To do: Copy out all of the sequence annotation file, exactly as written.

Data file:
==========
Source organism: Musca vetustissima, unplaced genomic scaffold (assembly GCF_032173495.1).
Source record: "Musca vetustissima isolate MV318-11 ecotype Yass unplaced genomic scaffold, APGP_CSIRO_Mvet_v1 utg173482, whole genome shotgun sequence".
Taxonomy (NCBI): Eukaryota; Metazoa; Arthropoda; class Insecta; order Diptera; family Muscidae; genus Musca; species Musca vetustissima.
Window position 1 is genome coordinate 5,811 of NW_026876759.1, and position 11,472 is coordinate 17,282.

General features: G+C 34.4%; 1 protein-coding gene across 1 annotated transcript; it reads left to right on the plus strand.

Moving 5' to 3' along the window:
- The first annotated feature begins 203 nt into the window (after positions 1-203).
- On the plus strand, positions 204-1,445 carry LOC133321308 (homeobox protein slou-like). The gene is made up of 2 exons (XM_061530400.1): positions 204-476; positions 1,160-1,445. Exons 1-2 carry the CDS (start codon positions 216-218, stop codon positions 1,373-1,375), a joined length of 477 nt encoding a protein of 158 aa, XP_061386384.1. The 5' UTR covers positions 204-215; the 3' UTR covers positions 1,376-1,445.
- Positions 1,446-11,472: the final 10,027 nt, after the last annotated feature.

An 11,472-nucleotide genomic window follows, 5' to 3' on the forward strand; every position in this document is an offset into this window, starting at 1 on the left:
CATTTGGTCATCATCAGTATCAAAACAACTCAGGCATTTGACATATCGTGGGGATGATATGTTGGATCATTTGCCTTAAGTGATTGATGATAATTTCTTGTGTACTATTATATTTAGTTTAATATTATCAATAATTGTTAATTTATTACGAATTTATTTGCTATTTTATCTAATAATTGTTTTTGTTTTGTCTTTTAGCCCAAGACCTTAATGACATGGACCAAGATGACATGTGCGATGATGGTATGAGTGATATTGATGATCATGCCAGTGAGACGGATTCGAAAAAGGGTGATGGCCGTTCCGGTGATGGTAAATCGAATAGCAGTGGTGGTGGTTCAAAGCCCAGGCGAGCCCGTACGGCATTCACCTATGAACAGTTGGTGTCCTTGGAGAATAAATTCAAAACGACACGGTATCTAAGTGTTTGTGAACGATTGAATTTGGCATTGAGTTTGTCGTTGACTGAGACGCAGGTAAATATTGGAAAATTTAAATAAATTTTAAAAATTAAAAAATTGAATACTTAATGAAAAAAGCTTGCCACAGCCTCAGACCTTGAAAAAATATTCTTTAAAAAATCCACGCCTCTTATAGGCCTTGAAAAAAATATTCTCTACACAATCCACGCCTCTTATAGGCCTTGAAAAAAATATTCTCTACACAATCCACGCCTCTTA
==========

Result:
Source organism: Musca vetustissima, unplaced genomic scaffold (assembly GCF_032173495.1).
Source record: "Musca vetustissima isolate MV318-11 ecotype Yass unplaced genomic scaffold, APGP_CSIRO_Mvet_v1 utg173482, whole genome shotgun sequence".
Taxonomy (NCBI): Eukaryota; Metazoa; Arthropoda; class Insecta; order Diptera; family Muscidae; genus Musca; species Musca vetustissima.
Window position 1 is genome coordinate 5,811 of NW_026876759.1, and position 11,472 is coordinate 17,282.

General features: G+C 34.4%; 1 protein-coding gene across 1 annotated transcript; it reads left to right on the plus strand.

Moving 5' to 3' along the window:
- The first annotated feature begins 203 nt into the window (after positions 1-203).
- On the plus strand, positions 204-1,445 carry LOC133321308 (homeobox protein slou-like). The gene is made up of 2 exons (XM_061530400.1): positions 204-476; positions 1,160-1,445. Exons 1-2 carry the CDS (start codon positions 216-218, stop codon positions 1,373-1,375), a joined length of 477 nt encoding a protein of 158 aa, XP_061386384.1. The 5' UTR covers positions 204-215; the 3' UTR covers positions 1,376-1,445.
- Positions 1,446-11,472: the final 10,027 nt, after the last annotated feature.

An 11,472-nucleotide genomic window follows, 5' to 3' on the forward strand; every position in this document is an offset into this window, starting at 1 on the left:
CATTTGGTCATCATCAGTATCAAAACAACTCAGGCATTTGACATATCGTGGGGATGATATGTTGGATCATTTGCCTTAAGTGATTGATGATAATTTCTTGTGTACTATTATATTTAGTTTAATATTATCAATAATTGTTAATTTATTACGAATTTATTTGCTATTTTATCTAATAATTGTTTTTGTTTTGTCTTTTAGCCCAAGACCTTAATGACATGGACCAAGATGACATGTGCGATGATGGTATGAGTGATATTGATGATCATGCCAGTGAGACGGATTCGAAAAAGGGTGATGGCCGTTCCGGTGATGGTAAATCGAATAGCAGTGGTGGTGGTTCAAAGCCCAGGCGAGCCCGTACGGCATTCACCTATGAACAGTTGGTGTCCTTGGAGAATAAATTCAAAACGACACGGTATCTAAGTGTTTGTGAACGATTGAATTTGGCATTGAGTTTGTCGTTGACTGAGACGCAGGTAAATATTGGAAAATTTAAATAAATTTTAAAAATTAAAAAATTGAATACTTAATGAAAAAAGCTTGCCACAGCCTCAGACCTTGAAAAAATATTCTTTAAAAAATCCACGCCTCTTATAGGCCTTGAAAAAAATATTCTCTACACAATCCACGCCTCTTATAGGCCTTGAAAAAAATATTCTCTACACAATCCACGCCTCTTA